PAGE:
The Civil Rights movement was a fight for social justice that arose predominantly during the 1950s and 1960s for blacks to obtain equal rights under US law. The Civil War had officially abolished slavery, but discrimination against Blacks was not ended. The 1964 Civil Rights Act was the most comprehensive civil rights law that Congress had ever enacted. It included comprehensive measures for the abolition of Jim Crow segregation and the fight against racial discrimination. The fight against racial injustice did not end after the 1964 Civil Rights Act was passed, but the law enabled activists to achieve their main goals. It changed America completely.
Before the Civil Rights Act, employers were free to advertise vacancies stating ‘ No Negroes need to apply’ or’ Whites only’ and the possibility of interracial meetings was unlikely in many of the southern states. There was discrimination even in booking a hotel room and restaurant table and there were still signs that said colored toilets, white bathrooms, colored fountains and white fountains. When they retaliated, they would get arrested. The 1964 Civil Rights Act abolished discrimination and segregation in the workforce on the basis of race, ethnicity, national origin and gender, schools, public housing, and federally supported programs.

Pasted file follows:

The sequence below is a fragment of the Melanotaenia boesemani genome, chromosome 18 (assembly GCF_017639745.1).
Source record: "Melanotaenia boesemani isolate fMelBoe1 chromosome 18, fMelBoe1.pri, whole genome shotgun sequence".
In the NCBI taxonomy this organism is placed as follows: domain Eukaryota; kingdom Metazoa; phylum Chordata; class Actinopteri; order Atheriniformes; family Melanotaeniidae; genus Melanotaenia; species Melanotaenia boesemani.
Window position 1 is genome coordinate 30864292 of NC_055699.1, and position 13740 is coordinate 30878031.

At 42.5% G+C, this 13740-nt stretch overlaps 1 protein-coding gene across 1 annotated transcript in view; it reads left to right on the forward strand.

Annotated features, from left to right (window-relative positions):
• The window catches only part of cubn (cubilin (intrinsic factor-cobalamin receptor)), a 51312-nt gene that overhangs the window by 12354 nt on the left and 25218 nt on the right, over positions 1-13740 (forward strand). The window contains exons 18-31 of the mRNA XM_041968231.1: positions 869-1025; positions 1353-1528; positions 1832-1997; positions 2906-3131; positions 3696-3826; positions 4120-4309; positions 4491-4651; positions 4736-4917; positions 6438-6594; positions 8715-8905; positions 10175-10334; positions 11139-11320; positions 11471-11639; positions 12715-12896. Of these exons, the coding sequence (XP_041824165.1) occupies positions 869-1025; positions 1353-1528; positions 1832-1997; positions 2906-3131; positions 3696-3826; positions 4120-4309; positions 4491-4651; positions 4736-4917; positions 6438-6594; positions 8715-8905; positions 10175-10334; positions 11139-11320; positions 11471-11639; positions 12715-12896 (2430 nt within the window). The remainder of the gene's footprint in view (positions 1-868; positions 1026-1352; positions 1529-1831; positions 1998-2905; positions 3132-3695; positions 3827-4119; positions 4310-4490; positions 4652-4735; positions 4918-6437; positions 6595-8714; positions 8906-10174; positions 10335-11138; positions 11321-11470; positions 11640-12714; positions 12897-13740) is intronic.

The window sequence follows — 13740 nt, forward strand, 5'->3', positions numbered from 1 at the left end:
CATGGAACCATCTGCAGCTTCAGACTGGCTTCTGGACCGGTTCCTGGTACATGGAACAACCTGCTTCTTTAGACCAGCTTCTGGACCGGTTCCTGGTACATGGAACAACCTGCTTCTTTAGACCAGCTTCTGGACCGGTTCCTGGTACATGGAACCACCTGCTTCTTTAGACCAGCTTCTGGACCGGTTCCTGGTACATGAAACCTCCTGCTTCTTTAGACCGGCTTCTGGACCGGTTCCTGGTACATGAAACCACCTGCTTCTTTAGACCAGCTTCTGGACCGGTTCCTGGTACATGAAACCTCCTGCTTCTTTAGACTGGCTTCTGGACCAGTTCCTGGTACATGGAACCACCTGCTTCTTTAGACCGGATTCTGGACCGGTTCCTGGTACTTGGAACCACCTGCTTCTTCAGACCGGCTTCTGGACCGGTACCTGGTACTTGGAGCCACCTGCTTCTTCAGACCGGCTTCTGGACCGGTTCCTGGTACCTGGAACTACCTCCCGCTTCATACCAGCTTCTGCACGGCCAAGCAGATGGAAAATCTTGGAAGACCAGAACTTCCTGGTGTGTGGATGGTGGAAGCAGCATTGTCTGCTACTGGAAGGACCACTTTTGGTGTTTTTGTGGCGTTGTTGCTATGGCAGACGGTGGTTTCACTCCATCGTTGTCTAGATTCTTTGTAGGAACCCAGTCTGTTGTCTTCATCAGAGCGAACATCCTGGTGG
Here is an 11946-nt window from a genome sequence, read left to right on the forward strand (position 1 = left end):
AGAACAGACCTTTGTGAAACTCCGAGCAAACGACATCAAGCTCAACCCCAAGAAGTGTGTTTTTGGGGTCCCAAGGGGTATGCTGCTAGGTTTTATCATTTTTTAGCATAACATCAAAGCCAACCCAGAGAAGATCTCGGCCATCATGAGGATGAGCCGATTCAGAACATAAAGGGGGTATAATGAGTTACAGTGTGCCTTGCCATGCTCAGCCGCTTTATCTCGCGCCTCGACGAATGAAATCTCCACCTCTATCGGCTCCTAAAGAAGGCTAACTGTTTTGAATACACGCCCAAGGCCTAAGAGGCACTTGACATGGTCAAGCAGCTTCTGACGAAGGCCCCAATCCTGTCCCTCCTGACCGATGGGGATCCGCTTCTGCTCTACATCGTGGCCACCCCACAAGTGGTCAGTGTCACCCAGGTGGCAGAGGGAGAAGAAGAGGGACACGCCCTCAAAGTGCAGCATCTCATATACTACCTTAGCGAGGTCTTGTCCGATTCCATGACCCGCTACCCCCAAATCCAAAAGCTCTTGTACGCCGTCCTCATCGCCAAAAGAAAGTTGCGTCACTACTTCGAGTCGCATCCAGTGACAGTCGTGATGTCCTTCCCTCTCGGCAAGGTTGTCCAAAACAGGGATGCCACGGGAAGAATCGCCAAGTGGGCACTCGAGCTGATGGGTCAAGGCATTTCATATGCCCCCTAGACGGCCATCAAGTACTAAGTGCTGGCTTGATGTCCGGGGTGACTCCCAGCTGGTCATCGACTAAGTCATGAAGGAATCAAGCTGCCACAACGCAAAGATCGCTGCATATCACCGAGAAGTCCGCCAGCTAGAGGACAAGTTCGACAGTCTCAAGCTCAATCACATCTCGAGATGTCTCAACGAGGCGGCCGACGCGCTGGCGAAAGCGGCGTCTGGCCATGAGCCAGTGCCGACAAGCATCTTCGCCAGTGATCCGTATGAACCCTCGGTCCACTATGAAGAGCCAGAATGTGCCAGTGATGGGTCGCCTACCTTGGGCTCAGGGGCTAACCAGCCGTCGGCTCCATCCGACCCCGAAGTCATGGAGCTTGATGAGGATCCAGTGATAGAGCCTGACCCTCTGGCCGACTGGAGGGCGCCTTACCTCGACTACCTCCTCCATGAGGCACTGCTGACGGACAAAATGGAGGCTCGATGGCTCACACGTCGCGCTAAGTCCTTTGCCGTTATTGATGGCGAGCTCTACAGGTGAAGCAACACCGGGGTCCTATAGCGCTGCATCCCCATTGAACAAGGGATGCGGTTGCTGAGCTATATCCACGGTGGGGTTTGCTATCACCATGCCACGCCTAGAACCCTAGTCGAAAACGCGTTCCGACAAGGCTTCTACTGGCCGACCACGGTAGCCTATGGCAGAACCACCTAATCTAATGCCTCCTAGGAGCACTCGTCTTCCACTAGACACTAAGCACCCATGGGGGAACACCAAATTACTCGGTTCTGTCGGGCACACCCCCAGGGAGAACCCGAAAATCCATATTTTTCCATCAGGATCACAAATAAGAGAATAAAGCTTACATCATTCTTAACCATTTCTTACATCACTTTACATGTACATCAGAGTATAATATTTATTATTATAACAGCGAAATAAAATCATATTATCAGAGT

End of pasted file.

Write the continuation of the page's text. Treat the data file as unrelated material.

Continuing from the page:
The Civil Rights Act had a profound effect on schools as well. Although in the case of Brown v. Board of Education in 1954, the Supreme Court had ruled that segregation in schools was inherently unequal, only gradual attempts had been made to decouple public schools and universities in the decade that followed. The Civil Rights Act forced schools to take concrete steps to end segregation, whether it was by busing, redistricting or establishing magnet schools. The 1964 Civil Rights Act also prohibited unequal application of the requirements for registration of voters.
In brief, the Act provided for the elimination of public schools (Title IV), broadens the Civil Rights Commission’s responsibilities (Title V), and guarantees non-discrimination in the distribution of funds under federally funded programs (Title VI). The Civil Rights Act was later expanded to include under its protection disabled Americans, elderly people and women in college athletics. It also paved the way for two major follow-up laws: the 1965 Voting Rights Act, which prohibited literacy tests and other unfair voting practices, and the 1968 Fair Housing Act, which abolished segregation in property sales, renting and financing. Although the fight against racism would continue, lawful segregation in the United States had been brought to its knees.
In my view, one of the Civil Rights movement’s greatest achievements, the Civil Rights Act has led to greater social and economic equality for African-Americans across the country and has abolished racial discrimination, ensuring equal access to resources for women, religious minorities, African-Americans and low-income families. This shows the effectiveness of this bill for African-Americans. There is a dramatic shift as it outlawed slavery, provided for equal protection under the law and assured nationality. It does not limit every American’s independence, and it respects another’s freedoms. That is what it’s all about.